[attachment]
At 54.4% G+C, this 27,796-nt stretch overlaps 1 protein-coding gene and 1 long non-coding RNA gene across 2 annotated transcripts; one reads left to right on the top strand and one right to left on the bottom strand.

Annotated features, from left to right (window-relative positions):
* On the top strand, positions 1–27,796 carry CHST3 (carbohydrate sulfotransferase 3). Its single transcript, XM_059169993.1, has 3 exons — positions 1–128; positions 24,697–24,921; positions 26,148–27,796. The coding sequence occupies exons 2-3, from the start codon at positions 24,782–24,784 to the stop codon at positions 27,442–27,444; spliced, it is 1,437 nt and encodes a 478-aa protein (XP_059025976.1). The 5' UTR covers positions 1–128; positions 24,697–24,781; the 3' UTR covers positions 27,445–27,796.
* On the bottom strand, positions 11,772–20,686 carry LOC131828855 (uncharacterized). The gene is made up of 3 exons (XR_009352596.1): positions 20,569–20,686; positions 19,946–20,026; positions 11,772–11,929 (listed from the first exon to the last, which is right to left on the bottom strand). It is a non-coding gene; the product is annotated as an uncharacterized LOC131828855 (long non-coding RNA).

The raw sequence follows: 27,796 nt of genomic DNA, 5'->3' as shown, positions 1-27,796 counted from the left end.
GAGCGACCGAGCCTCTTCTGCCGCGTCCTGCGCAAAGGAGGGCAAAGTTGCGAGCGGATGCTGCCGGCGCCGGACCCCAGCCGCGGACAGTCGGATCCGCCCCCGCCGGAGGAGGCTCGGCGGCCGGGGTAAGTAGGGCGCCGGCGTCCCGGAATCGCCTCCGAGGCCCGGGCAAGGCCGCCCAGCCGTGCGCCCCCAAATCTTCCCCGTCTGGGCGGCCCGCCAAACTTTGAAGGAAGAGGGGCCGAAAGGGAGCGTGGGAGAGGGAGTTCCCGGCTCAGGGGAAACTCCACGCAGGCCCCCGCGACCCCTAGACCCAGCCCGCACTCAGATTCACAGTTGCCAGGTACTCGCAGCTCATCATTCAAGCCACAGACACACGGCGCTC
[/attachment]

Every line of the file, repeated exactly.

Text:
At 54.4% G+C, this 27,796-nt stretch overlaps 1 protein-coding gene and 1 long non-coding RNA gene across 2 annotated transcripts; one reads left to right on the top strand and one right to left on the bottom strand.

Annotated features, from left to right (window-relative positions):
* On the top strand, positions 1–27,796 carry CHST3 (carbohydrate sulfotransferase 3). Its single transcript, XM_059169993.1, has 3 exons — positions 1–128; positions 24,697–24,921; positions 26,148–27,796. The coding sequence occupies exons 2-3, from the start codon at positions 24,782–24,784 to the stop codon at positions 27,442–27,444; spliced, it is 1,437 nt and encodes a 478-aa protein (XP_059025976.1). The 5' UTR covers positions 1–128; positions 24,697–24,781; the 3' UTR covers positions 27,445–27,796.
* On the bottom strand, positions 11,772–20,686 carry LOC131828855 (uncharacterized). The gene is made up of 3 exons (XR_009352596.1): positions 20,569–20,686; positions 19,946–20,026; positions 11,772–11,929 (listed from the first exon to the last, which is right to left on the bottom strand). It is a non-coding gene; the product is annotated as an uncharacterized LOC131828855 (long non-coding RNA).

The raw sequence follows: 27,796 nt of genomic DNA, 5'->3' as shown, positions 1-27,796 counted from the left end.
GAGCGACCGAGCCTCTTCTGCCGCGTCCTGCGCAAAGGAGGGCAAAGTTGCGAGCGGATGCTGCCGGCGCCGGACCCCAGCCGCGGACAGTCGGATCCGCCCCCGCCGGAGGAGGCTCGGCGGCCGGGGTAAGTAGGGCGCCGGCGTCCCGGAATCGCCTCCGAGGCCCGGGCAAGGCCGCCCAGCCGTGCGCCCCCAAATCTTCCCCGTCTGGGCGGCCCGCCAAACTTTGAAGGAAGAGGGGCCGAAAGGGAGCGTGGGAGAGGGAGTTCCCGGCTCAGGGGAAACTCCACGCAGGCCCCCGCGACCCCTAGACCCAGCCCGCACTCAGATTCACAGTTGCCAGGTACTCGCAGCTCATCATTCAAGCCACAGACACACGGCGCTC